Mr. Dinning acquired his formal education at the United States Air Force Academy in Colorado Springs, Colorado, in the areas of Operations Research and Management Science and also holds a degree in Aeronautical Science from Embry-Riddle Aeronautical University. Mr. Dinning brings 16 years of aviation experience from a variety of aviation disciplines, including FAR 91, FAR 121, FAR 135, defense, and shared ownership sectors. A former full-time professional pilot, Mr. Dinning holds a current Airline Transport Pilot (ATP) certificate, and is type-rated in the Gulfstream V/G550/G500/G450/G400/G350/G300, Bombardier CRJ-200, and Citation 510 Mustang. He has logged over 5500 flight hours, with 3500 of those hours in corporate turbine aircraft. Mr. Dinning has been consulted in publications such as Business & Commercial Aviation on various issues related to turbine aircraft transactions.

Mr. Dinning brings to Dallas Jet International a rare and highly valuable skill set of operational and business acumen, and has become a leader in the professional marketing and procurement of corporate turbine aircraft all around the globe. He also specializes in aircraft mission analysis, aircraft valuation, and cash flow and operating cost analysis for private aircraft owners. Mr. Dinning has a track record of successful transactions that is well known amongst his clients and colleagues. His reputation for intelligent and meticulous management of aircraft transactions have made him one of the most respected aircraft brokers in the industry.

Hot and High Flying – The Importance of Understanding Our Clients’ Needs

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As an aircraft owner, part owner or fleet manager, your primary concern is usually getting where you want to go efficiently.  You probably leave decisions and calculations about weather and density altitude to your pilots. There is a point where such decisions and calculations do need to be considered, so that you don’t encounter unnecessary delay or expense.   If your business or vacations take you frequently to places that are considered “hot and high,” it’s important to factor that into your aircraft choice and management.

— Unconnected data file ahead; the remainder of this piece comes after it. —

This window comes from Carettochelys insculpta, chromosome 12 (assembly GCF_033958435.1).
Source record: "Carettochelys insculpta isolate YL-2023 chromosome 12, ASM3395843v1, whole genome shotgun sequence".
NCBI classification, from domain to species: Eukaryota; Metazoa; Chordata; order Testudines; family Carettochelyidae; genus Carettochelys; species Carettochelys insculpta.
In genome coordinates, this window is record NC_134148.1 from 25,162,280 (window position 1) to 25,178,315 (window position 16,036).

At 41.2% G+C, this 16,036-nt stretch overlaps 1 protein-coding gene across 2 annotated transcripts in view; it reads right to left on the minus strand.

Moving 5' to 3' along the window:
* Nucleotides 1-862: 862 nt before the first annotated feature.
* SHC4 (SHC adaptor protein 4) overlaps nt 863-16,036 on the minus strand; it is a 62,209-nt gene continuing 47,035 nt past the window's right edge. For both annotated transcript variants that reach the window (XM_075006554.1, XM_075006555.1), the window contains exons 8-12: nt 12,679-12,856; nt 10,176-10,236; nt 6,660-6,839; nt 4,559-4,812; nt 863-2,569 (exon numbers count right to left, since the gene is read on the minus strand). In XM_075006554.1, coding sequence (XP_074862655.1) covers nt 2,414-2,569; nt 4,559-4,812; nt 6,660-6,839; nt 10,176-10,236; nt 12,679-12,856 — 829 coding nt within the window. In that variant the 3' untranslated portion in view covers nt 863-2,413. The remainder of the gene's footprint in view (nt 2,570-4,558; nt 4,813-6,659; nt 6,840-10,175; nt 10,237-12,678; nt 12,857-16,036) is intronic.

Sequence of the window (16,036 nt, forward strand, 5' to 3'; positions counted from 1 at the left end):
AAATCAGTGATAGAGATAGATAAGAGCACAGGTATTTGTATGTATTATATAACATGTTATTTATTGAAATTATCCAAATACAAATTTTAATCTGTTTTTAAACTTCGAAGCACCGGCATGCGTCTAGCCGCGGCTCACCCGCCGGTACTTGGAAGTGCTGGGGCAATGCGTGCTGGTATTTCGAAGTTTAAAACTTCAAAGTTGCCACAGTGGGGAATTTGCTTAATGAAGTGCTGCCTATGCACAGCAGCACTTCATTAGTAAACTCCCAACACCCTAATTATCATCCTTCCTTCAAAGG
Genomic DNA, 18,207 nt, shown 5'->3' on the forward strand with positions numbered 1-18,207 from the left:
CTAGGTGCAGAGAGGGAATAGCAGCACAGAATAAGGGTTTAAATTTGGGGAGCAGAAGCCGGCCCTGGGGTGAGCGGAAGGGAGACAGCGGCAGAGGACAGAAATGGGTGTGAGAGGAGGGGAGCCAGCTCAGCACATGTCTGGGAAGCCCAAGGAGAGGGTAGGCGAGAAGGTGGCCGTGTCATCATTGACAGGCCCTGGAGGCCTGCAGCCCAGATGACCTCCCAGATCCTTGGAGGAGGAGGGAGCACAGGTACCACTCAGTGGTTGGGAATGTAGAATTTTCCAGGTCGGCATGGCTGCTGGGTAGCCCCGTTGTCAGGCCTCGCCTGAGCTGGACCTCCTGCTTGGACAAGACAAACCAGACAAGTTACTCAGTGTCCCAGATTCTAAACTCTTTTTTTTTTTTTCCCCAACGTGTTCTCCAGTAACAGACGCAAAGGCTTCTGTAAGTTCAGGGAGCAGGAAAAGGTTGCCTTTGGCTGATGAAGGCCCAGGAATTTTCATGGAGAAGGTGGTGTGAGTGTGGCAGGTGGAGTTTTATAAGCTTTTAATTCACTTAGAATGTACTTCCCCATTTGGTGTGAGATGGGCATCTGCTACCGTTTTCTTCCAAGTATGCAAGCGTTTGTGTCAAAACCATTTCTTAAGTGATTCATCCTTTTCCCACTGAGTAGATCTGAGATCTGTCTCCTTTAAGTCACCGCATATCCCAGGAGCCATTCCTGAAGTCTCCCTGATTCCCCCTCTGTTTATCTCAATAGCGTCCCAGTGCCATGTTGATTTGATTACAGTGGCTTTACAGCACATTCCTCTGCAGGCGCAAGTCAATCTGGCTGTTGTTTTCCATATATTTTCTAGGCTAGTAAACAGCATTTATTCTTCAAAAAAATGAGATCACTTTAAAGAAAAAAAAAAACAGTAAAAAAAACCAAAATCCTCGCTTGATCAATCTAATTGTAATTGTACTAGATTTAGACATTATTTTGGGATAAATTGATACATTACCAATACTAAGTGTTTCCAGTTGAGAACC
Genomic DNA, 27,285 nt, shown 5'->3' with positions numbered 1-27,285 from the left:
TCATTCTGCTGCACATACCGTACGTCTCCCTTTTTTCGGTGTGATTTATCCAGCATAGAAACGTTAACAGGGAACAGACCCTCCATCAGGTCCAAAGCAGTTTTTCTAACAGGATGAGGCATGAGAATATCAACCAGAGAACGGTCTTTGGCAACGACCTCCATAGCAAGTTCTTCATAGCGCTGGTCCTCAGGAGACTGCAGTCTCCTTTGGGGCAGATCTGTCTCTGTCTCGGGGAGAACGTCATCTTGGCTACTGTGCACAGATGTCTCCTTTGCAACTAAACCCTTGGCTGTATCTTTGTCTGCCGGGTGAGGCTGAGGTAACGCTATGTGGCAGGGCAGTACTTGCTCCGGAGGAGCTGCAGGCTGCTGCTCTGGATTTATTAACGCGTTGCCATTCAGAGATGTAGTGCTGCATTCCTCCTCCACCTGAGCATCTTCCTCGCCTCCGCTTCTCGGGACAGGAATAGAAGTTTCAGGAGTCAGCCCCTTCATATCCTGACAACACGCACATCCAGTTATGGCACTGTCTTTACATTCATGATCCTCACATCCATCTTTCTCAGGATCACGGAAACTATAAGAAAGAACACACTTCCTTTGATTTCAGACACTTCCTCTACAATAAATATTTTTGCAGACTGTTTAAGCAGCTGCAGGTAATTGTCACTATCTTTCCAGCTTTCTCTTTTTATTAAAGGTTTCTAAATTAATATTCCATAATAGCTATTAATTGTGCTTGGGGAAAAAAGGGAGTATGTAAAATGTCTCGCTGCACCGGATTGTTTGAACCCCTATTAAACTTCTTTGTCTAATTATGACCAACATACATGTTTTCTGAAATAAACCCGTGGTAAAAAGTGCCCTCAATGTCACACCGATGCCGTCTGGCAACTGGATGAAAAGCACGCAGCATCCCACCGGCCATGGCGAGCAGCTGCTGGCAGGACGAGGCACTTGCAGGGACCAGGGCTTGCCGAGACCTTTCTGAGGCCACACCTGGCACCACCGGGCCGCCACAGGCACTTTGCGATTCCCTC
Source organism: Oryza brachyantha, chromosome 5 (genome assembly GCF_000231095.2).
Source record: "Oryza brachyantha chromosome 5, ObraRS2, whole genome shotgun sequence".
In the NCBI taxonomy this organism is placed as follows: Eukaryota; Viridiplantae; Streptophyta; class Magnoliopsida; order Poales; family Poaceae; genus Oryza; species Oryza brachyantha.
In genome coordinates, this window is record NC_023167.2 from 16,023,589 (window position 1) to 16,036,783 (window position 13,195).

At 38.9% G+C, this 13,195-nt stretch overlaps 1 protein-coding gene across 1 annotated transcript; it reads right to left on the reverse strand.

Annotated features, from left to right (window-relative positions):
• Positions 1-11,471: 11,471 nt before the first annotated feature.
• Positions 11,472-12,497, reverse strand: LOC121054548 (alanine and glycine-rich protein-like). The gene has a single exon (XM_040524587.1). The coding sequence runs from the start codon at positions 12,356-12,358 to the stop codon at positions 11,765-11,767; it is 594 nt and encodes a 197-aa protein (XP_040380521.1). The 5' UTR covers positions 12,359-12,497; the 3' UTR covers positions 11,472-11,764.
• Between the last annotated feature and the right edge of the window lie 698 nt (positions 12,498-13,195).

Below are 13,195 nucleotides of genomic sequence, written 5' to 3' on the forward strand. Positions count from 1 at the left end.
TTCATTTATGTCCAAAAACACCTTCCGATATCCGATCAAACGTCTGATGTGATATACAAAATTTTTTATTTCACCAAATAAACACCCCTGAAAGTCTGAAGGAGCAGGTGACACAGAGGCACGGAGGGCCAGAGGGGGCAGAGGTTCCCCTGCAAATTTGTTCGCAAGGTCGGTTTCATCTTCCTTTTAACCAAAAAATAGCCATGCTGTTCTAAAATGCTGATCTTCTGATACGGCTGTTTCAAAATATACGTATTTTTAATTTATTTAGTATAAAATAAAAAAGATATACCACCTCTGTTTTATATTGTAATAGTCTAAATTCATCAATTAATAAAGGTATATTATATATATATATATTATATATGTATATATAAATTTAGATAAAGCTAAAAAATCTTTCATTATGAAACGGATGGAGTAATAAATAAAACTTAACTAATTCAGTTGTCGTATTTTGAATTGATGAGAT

Dallas Jet International has an extensive process that we use every time we acquire an aircraft for a client.  During the first two steps of that process, we become acquainted with your transportation needs and expectations.  Do your itineraries include Denver, Calgary, or Las Vegas, or other hot and/or high destinations?  Will you want to take off from these airports in the middle of the day?

hot and high flying conditions would be one of the factors considered in this analysis

Based on your responses, we select the aircraft type that will provide the most reliable, efficient transportation to the places you need to go.

Temperatures are frequently over 100 degrees during a Denver summer day.
It requires more power to take off – engine performance suffers due to the high density altitude.

Some of the considerations we need to make for “hot and high” flying conditions include the following:

  • Airplanes require a longer takeoff run, potentially exceeding the amount of available runway. (This may impact your ability to land and take off from some smaller, more remote airports.)
  • Low air density hampers an aircraft’s ability to climb. In some cases, an aircraft may be unable to climb rapidly enough to clear terrain surrounding a mountain airport.
  • In some cases, aircraft have landed at high-altitude airports by taking advantage of cold temperatures only to become stranded as temperatures warmed and air density decreased.
  • At many airports and locations, there are other specific FAA regulations and guidelines that impact the ability to take off or land at specific times.


FAA regulations require that planes departing Aspen during inclement weather have the ability to clear nearby mountain tops with one engine inoperative.
This leaves some private planes grounded.
Photo by Mark Fox, The Aspen Times


As an example, a client who has business or home in Aspen Colorado has a unique issue – FAA regulations require that departures during inclement weather (instrument flying conditions) the aircraft must be able to clear nearby mountaintops with one inoperative engine. This requirement keeps many private jets grounded at Aspen during cloudy weather. There are several aircraft that are better suited to perform out of high and hot airports.  We at Dallas Jet International try to analyze our clients’ needs before deciding on a certain model of aircraft.

Hot and high airports

Notable examples of hot and high airports include:

Your Situation, DJI’s Experience

DJI understands that our success in this business depends on trusted long-term and newly created relationships. Those come from listening carefully to our customers’ needs, asking questions to ensure we understand their situation and priorities, and judiciously applying our experience to ensure that every customer is completely satisfied the aircraft we collectively choose and the aircraft best suited to their needs.